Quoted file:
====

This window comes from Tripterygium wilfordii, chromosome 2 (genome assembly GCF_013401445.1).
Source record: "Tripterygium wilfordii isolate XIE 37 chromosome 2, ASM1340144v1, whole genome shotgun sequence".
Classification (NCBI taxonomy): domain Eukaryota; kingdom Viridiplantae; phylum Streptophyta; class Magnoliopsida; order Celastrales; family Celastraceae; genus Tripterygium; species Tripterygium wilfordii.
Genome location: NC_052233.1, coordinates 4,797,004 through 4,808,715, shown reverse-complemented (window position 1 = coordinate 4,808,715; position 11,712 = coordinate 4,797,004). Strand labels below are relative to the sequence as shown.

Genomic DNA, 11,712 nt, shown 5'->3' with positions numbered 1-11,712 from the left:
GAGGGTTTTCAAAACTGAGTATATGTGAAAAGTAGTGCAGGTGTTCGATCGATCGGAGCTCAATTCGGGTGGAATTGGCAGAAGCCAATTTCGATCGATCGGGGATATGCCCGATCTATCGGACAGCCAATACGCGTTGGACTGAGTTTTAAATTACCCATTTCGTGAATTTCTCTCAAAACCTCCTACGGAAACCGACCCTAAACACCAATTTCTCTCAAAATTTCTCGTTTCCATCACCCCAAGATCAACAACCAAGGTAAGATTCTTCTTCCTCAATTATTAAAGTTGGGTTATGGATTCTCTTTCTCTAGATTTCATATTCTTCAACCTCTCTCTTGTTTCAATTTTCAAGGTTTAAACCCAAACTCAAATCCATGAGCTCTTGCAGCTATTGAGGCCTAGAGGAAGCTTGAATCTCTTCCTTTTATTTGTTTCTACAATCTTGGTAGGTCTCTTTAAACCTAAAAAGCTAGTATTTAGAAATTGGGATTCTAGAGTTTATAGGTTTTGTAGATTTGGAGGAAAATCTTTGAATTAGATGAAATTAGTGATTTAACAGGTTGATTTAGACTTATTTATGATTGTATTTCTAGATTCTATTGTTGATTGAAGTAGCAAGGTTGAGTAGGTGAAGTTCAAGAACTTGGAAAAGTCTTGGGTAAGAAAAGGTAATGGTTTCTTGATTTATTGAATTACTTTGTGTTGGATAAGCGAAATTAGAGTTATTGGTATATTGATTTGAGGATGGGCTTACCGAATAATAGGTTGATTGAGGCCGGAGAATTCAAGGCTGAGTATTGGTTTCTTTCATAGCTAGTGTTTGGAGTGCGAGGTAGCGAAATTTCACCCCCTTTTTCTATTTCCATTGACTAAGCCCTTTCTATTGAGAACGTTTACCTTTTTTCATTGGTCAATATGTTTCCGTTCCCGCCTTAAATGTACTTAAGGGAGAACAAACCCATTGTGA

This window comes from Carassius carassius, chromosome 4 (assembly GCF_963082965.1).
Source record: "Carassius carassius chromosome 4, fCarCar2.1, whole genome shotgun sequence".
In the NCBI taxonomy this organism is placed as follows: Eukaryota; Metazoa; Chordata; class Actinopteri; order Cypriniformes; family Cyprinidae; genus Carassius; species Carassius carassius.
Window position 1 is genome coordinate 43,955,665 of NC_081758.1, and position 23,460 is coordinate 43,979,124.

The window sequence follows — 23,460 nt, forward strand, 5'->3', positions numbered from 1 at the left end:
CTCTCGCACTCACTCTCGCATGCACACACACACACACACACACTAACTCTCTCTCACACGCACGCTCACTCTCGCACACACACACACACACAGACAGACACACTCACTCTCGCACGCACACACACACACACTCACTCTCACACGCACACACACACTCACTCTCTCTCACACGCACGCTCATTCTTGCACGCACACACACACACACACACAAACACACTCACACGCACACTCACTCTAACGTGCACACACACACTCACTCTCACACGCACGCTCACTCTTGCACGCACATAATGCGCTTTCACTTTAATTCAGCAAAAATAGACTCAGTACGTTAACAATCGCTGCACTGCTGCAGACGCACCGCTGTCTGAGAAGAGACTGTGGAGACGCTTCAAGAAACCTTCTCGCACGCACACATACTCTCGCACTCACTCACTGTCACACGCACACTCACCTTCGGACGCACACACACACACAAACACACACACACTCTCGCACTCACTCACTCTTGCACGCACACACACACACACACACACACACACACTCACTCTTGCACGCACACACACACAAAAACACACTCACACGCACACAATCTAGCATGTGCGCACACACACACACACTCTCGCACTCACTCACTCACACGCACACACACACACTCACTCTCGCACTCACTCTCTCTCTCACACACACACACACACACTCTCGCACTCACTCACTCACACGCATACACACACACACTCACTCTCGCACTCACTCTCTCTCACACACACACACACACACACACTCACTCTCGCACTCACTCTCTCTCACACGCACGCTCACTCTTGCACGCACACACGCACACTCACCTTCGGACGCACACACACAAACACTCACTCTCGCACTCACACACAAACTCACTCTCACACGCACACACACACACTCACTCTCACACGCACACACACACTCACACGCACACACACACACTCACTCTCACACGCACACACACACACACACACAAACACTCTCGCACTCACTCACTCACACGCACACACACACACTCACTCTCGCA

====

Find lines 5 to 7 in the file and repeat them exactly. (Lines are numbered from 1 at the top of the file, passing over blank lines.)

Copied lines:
Genomic DNA, 11,712 nt, shown 5'->3' with positions numbered 1-11,712 from the left:
GAGGGTTTTCAAAACTGAGTATATGTGAAAAGTAGTGCAGGTGTTCGATCGATCGGAGCTCAATTCGGGTGGAATTGGCAGAAGCCAATTTCGATCGATCGGGGATATGCCCGATCTATCGGACAGCCAATACGCGTTGGACTGAGTTTTAAATTACCCATTTCGTGAATTTCTCTCAAAACCTCCTACGGAAACCGACCCTAAACACCAATTTCTCTCAAAATTTCTCGTTTCCATCACCCCAAGATCAACAACCAAGGTAAGATTCTTCTTCCTCAATTATTAAAGTTGGGTTATGGATTCTCTTTCTCTAGATTTCATATTCTTCAACCTCTCTCTTGTTTCAATTTTCAAGGTTTAAACCCAAACTCAAATCCATGAGCTCTTGCAGCTATTGAGGCCTAGAGGAAGCTTGAATCTCTTCCTTTTATTTGTTTCTACAATCTTGGTAGGTCTCTTTAAACCTAAAAAGCTAGTATTTAGAAATTGGGATTCTAGAGTTTATAGGTTTTGTAGATTTGGAGGAAAATCTTTGAATTAGATGAAATTAGTGATTTAACAGGTTGATTTAGACTTATTTATGATTGTATTTCTAGATTCTATTGTTGATTGAAGTAGCAAGGTTGAGTAGGTGAAGTTCAAGAACTTGGAAAAGTCTTGGGTAAGAAAAGGTAATGGTTTCTTGATTTATTGAATTACTTTGTGTTGGATAAGCGAAATTAGAGTTATTGGTATATTGATTTGAGGATGGGCTTACCGAATAATAGGTTGATTGAGGCCGGAGAATTCAAGGCTGAGTATTGGTTTCTTTCATAGCTAGTGTTTGGAGTGCGAGGTAGCGAAATTTCACCCCCTTTTTCTATTTCCATTGACTAAGCCCTTTCTATTGAGAACGTTTACCTTTTTTCATTGGTCAATATGTTTCCGTTCCCGCCTTAAATGTACTTAAGGGAGAACAAACCCATTGTGA

This window comes from Carassius carassius, chromosome 4 (assembly GCF_963082965.1).